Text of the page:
The end of November can mean only one thing; Christmas is around the corner! But, wait. Don’t forget Thanksgiving.
It’s easy to do. Retailers provide a two-month heads-up for most major holidays and seasons. But with Thanksgiving falling between two cash cows like Halloween and Christmas, it no longer receives the attention it once did. Mr. Turkey somehow does not have the same sales appeal as Santa Claus and the Great Pumpkin. The Easter Bunny lucked out. Its holiday breaks the relative drought between New Years and Memorial Day.
In the new millennium there is also less excitement over “eating like it’s Thanksgiving, Christmas or Easter” at a family gathering. What once were truly unique occasions, punctuated with signature dishes and special gatherings, have been marginalized by the ubiquitous buffet line and instant communication.
But specific to Thanksgiving, it has become confusing what the celebrants are to be thankful for. The Pilgrims were thankful their decimated number were still alive. It is hard, if not impossible in our modern culture, to imagine the deprivation they experienced. And it may be unfortunate that no symbolic rituals emerged to remind future generations.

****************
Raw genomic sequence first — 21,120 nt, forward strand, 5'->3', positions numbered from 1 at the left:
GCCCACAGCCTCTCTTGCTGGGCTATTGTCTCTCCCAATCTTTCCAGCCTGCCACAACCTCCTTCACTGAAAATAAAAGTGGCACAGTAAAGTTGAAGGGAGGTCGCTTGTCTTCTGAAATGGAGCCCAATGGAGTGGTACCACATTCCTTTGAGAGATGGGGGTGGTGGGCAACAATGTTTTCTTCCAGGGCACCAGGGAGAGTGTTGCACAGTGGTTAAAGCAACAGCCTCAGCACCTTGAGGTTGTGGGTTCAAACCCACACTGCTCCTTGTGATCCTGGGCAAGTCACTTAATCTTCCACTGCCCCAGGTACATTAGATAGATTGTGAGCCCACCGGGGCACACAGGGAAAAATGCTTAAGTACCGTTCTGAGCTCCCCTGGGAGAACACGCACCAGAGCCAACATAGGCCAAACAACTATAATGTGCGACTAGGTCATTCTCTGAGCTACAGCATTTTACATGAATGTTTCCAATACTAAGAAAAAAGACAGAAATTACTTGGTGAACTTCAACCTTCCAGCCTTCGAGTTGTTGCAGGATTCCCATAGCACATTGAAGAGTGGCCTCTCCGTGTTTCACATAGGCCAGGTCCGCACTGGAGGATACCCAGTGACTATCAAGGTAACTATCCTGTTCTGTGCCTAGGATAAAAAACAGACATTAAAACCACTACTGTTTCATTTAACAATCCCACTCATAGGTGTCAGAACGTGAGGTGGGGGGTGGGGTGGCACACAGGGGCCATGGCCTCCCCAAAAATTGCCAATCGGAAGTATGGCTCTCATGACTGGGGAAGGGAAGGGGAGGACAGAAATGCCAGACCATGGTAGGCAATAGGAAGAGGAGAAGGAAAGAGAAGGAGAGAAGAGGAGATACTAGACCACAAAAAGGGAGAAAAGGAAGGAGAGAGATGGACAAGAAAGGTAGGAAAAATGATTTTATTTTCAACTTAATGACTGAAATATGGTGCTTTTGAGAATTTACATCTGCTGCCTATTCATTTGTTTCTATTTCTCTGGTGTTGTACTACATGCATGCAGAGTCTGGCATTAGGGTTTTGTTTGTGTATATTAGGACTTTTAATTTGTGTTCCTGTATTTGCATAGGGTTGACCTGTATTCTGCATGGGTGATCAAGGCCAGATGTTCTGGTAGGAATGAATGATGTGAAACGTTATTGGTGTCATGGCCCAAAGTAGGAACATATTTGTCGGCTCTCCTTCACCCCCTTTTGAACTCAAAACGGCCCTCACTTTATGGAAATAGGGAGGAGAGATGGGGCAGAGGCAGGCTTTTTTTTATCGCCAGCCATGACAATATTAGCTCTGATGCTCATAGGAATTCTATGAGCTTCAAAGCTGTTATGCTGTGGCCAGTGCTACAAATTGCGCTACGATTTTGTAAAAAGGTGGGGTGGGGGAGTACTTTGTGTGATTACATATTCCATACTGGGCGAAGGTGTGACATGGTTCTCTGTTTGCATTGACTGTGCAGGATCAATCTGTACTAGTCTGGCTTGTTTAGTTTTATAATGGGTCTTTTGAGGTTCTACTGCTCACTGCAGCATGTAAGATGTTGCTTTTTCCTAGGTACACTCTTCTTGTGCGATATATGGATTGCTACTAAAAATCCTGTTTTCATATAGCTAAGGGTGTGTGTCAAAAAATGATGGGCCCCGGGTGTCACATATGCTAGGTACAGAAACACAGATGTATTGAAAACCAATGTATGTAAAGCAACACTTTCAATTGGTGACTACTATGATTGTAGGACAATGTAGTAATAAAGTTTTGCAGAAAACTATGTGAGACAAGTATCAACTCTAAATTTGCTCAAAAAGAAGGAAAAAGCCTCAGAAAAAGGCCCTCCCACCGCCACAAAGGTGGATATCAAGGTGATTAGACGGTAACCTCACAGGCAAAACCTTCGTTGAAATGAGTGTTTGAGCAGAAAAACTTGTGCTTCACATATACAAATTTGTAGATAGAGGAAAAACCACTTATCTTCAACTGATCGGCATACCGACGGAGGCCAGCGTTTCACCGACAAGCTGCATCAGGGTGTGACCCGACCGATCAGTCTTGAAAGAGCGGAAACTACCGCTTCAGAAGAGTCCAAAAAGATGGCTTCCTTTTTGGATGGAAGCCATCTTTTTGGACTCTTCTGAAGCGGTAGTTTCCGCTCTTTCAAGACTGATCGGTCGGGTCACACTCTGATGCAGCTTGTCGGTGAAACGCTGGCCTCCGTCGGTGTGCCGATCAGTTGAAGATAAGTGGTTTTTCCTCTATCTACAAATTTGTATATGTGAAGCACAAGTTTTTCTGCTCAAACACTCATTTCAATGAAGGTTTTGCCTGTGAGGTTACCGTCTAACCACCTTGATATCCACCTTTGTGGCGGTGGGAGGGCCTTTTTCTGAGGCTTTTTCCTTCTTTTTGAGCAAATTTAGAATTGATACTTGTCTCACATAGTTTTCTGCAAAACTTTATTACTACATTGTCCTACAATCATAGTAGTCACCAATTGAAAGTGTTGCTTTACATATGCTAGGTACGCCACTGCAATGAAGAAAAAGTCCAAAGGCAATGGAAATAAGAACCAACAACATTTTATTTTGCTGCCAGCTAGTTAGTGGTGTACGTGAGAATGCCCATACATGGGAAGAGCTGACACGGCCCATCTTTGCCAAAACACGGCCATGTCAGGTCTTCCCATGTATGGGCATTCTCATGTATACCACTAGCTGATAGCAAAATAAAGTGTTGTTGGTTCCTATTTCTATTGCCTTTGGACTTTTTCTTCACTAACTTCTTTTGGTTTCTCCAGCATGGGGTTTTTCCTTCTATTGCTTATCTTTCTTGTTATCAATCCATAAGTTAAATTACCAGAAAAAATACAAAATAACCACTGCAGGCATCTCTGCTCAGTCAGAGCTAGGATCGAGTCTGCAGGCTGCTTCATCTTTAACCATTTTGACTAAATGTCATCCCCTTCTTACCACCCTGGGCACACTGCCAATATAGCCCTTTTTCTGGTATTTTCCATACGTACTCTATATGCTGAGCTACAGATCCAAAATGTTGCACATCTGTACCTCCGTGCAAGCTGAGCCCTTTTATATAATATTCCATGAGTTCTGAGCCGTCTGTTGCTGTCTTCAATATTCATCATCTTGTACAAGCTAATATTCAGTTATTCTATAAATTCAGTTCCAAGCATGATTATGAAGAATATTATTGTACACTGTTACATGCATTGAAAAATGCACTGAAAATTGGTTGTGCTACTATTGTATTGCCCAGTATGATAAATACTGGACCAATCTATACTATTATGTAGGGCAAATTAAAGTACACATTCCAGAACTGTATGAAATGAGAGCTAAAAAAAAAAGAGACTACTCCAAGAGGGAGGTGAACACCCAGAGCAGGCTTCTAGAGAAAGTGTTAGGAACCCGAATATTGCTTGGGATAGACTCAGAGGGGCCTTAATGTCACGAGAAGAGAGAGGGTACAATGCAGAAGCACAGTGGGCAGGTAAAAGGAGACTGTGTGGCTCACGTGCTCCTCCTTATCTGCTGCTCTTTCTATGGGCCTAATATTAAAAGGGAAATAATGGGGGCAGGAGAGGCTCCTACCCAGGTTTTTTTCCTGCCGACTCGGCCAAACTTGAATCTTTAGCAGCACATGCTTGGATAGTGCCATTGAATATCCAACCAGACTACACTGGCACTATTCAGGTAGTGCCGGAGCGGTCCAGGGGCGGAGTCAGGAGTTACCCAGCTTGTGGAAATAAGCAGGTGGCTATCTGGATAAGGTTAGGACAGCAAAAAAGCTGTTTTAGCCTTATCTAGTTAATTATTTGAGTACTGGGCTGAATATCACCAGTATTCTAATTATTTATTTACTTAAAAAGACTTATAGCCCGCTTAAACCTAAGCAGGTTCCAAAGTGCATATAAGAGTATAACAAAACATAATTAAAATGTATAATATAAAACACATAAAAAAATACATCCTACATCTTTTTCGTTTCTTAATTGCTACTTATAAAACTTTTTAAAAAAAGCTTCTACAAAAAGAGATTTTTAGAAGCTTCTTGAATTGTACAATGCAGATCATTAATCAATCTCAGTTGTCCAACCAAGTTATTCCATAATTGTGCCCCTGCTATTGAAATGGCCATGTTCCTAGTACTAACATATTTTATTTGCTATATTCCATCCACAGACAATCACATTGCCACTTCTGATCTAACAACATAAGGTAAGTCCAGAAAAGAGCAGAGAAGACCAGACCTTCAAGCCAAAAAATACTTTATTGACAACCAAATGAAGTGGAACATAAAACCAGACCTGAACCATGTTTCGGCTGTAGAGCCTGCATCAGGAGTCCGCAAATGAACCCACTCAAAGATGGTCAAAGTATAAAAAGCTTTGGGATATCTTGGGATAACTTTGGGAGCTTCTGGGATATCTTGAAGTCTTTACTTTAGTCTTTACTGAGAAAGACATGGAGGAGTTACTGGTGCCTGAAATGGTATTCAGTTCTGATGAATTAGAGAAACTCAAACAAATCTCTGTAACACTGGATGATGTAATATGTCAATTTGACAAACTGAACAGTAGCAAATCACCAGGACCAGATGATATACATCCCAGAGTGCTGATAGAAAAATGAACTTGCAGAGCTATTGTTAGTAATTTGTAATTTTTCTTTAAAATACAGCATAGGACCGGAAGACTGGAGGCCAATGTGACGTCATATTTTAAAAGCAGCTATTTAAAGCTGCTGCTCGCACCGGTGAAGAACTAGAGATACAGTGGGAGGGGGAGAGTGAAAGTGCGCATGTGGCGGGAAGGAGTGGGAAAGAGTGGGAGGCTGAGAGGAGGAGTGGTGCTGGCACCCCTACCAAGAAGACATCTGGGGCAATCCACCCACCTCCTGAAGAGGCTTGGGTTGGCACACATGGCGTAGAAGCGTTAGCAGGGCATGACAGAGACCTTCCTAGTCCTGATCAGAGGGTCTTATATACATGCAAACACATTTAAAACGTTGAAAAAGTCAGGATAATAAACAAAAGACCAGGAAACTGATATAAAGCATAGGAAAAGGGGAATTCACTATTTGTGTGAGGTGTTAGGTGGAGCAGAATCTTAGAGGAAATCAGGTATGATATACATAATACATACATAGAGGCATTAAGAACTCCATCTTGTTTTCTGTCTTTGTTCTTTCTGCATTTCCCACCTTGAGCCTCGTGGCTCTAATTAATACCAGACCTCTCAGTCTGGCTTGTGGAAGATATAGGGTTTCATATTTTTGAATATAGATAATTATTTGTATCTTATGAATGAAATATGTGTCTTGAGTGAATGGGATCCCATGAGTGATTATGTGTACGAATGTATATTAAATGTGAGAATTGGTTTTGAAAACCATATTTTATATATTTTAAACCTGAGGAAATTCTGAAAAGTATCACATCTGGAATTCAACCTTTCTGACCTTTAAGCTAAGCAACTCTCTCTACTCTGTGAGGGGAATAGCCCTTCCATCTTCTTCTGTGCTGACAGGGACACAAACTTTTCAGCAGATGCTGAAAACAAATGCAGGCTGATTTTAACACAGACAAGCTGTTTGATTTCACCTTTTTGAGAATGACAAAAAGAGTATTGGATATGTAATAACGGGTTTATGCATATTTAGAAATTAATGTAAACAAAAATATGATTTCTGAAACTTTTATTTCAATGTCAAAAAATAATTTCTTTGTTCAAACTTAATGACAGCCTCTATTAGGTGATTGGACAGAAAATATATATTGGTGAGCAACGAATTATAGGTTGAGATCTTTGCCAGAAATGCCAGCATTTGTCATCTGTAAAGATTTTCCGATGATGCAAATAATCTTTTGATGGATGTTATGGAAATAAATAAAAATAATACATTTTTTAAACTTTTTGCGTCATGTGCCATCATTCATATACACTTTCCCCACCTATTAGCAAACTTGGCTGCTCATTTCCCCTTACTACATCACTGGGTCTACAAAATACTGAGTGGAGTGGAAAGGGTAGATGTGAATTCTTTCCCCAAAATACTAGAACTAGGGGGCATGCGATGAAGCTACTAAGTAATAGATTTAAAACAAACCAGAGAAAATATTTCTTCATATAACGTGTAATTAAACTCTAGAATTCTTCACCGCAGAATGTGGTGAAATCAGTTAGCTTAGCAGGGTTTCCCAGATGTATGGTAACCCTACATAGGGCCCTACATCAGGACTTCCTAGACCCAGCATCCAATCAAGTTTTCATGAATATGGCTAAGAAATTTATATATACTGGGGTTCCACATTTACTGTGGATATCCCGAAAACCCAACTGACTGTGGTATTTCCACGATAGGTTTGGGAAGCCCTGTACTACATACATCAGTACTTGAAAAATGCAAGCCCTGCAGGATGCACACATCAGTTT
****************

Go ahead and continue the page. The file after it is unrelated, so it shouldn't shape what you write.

Fifty years ago Thanksgiving celebrated the end of two world wars and the re-emergence of prosperity. Despite recent dips, that prosperity has continued thru today. And, compared to a generation or two ago, death and disease are not nearly as fear-inspiring. So, even the elderly in America must reach far back in time to find events with which to remind youngsters of their good fortune.
Yet many people still find reasons to be unhappy and fearful. Where the Pilgrims struggled to physically survive, people in the new millennium struggle to achieve and accumulate. The home foreclosure debacle is evidence that too many people no longer work to live, but to support a lifestyle.
This Thanksgiving, be greatful. The spelling is intentional. Begin with thankfulness. That is, unless you are starving and homeless, acknowledge the providence of sufficient food and a roof over your head. As you consider others who are less fortunate, that may lead to gratefulness. That is, expressing appreciation for an employer, parents, or other source of what you have. It may not be all you want, but it’s the rare person who truly has nothing.
Then, regardless of your status or station, give thanks for your internal greatness. To be greatful, or full of greatness, you must:
- Focus on what you have, not what you are lacking.
- Focus on your abilities (the things you can do), not your disabilities (the things, real or perceived, you are unable to do).
- Focus more on opportunities and less on limitations.
- Be generous in spirit (giving of yourself without thought of gaining any return or advantage), as opposed to harboring a miserly spirit (calculating personal benefit in the guise of philanthropy).
Stop thinking about getting rich. Be great instead. In fact, be full of greatness. Greatfulness may make you rich in ways you never imagined. And then you can be truly thankful.